States and local governments that enter into tax-abatement agreements with businesses and others will soon be required to disclose more information to the public, as the result of new nationwide accounting rules that go into effect in 2017.
Under the new rules, state and local
governments must report all economic development incentives as foregone
tax revenue beginning with their fiscal year 2017 annual financial
reports. Specifically, governments will have to disclose the gross
dollar amount of corporate tax breaks for economic development and
similar activities, any commitments agreed upon, and how the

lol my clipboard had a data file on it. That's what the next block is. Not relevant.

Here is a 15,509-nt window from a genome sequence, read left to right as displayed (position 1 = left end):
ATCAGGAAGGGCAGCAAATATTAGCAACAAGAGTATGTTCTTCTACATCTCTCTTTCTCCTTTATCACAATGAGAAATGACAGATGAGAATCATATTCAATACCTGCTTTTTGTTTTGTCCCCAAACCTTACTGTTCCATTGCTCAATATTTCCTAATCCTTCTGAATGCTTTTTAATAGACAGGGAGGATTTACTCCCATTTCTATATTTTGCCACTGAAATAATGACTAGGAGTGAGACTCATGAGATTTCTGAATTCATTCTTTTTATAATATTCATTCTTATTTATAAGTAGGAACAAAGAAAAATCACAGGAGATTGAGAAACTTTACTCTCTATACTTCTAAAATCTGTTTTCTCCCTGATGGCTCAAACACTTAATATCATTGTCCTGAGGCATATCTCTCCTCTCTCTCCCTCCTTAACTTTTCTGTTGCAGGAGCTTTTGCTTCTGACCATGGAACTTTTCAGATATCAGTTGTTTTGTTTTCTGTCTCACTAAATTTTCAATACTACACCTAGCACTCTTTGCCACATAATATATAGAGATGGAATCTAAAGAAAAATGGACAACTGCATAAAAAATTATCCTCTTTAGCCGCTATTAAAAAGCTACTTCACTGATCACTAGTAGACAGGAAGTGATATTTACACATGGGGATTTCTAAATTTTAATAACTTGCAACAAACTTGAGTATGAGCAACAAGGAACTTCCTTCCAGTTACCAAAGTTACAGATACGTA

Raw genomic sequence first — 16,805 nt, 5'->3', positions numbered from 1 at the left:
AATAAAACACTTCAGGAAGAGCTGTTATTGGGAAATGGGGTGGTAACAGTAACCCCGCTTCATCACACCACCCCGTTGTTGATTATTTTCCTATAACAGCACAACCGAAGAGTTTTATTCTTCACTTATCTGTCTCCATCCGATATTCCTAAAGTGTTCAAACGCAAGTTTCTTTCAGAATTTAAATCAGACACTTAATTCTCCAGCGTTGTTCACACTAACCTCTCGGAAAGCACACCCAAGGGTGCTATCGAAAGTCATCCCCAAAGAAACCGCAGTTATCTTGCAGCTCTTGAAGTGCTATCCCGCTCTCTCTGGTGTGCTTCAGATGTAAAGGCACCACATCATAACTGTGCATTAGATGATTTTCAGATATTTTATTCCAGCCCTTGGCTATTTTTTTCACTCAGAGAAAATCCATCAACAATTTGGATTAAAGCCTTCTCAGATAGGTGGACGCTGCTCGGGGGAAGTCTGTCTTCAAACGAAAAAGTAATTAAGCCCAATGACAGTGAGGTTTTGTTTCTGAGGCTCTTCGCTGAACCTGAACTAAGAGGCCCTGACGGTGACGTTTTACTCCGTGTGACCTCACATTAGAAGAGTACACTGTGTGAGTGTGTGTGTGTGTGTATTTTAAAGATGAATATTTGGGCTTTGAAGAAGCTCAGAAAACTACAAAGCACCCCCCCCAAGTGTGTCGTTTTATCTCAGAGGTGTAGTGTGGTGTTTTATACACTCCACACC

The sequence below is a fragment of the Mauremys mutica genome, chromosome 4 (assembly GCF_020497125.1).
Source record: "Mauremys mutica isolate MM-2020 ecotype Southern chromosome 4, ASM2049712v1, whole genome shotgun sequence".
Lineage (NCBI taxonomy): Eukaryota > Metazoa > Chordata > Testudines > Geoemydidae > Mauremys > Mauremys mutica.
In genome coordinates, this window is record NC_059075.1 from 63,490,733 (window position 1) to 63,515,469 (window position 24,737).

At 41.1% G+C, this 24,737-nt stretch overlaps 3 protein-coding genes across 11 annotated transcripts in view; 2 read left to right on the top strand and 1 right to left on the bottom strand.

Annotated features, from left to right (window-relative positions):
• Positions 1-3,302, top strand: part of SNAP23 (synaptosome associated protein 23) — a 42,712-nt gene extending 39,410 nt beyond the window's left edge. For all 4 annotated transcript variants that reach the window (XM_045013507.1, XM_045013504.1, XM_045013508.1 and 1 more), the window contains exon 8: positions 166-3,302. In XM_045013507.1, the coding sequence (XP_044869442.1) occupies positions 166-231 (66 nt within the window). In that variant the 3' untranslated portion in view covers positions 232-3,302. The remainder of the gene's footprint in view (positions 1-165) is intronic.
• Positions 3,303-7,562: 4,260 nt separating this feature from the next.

government will get the money back (clawback) if the goals are not
achieved, among other things.
The amount of foregone tax revenues for
tax deals with businesses and others is significant, with estimates for
2012 exceeding $80 billion.
The new rules from the Government Accounting
Standards Board are designed to encourage transparency while
“provid[ing] citizens and taxpayers, legislative and oversight bodies,
municipal bond analysts, and others with information they need to
evaluate the financial health of governments, make decisions, and assess
Business tax abatements usually reduce tax revenues to
local governments, which often turn to nonprofits to make up the some
of the difference by demanding taxes, fees,
or payments in lieu of taxes.
The new government disclosure rules should
enable nonprofits to demonstrate their value to communities in
comparison to economic deals struck by local policymakers.
More info here.
Source: National Council of Nonprofits